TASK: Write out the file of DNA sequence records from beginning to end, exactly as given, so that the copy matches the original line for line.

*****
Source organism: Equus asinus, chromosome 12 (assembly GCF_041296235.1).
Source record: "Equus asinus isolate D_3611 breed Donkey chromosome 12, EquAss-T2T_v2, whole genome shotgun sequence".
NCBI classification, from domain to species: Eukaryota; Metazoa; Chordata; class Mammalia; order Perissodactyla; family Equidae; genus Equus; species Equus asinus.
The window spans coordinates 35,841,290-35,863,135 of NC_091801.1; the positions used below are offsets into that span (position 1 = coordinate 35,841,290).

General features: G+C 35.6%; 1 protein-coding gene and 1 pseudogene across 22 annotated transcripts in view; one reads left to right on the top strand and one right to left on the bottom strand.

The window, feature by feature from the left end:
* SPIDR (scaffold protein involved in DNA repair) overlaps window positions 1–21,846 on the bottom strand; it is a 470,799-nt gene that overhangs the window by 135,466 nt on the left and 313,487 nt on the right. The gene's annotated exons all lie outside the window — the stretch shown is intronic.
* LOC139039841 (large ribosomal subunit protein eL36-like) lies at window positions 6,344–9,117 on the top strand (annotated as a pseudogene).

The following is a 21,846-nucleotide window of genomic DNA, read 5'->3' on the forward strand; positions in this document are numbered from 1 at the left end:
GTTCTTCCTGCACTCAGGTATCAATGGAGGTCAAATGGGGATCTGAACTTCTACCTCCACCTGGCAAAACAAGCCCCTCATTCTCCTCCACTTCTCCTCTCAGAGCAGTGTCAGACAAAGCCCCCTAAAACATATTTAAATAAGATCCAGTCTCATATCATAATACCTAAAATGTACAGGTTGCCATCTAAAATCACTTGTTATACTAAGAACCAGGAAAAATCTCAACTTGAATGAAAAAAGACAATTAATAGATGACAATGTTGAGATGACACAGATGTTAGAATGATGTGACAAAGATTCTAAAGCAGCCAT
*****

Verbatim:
Source organism: Equus asinus, chromosome 12 (assembly GCF_041296235.1).
Source record: "Equus asinus isolate D_3611 breed Donkey chromosome 12, EquAss-T2T_v2, whole genome shotgun sequence".
NCBI classification, from domain to species: Eukaryota; Metazoa; Chordata; class Mammalia; order Perissodactyla; family Equidae; genus Equus; species Equus asinus.
The window spans coordinates 35,841,290-35,863,135 of NC_091801.1; the positions used below are offsets into that span (position 1 = coordinate 35,841,290).

General features: G+C 35.6%; 1 protein-coding gene and 1 pseudogene across 22 annotated transcripts in view; one reads left to right on the top strand and one right to left on the bottom strand.

The window, feature by feature from the left end:
* SPIDR (scaffold protein involved in DNA repair) overlaps window positions 1–21,846 on the bottom strand; it is a 470,799-nt gene that overhangs the window by 135,466 nt on the left and 313,487 nt on the right. The gene's annotated exons all lie outside the window — the stretch shown is intronic.
* LOC139039841 (large ribosomal subunit protein eL36-like) lies at window positions 6,344–9,117 on the top strand (annotated as a pseudogene).

The following is a 21,846-nucleotide window of genomic DNA, read 5'->3' on the forward strand; positions in this document are numbered from 1 at the left end:
GTTCTTCCTGCACTCAGGTATCAATGGAGGTCAAATGGGGATCTGAACTTCTACCTCCACCTGGCAAAACAAGCCCCTCATTCTCCTCCACTTCTCCTCTCAGAGCAGTGTCAGACAAAGCCCCCTAAAACATATTTAAATAAGATCCAGTCTCATATCATAATACCTAAAATGTACAGGTTGCCATCTAAAATCACTTGTTATACTAAGAACCAGGAAAAATCTCAACTTGAATGAAAAAAGACAATTAATAGATGACAATGTTGAGATGACACAGATGTTAGAATGATGTGACAAAGATTCTAAAGCAGCCAT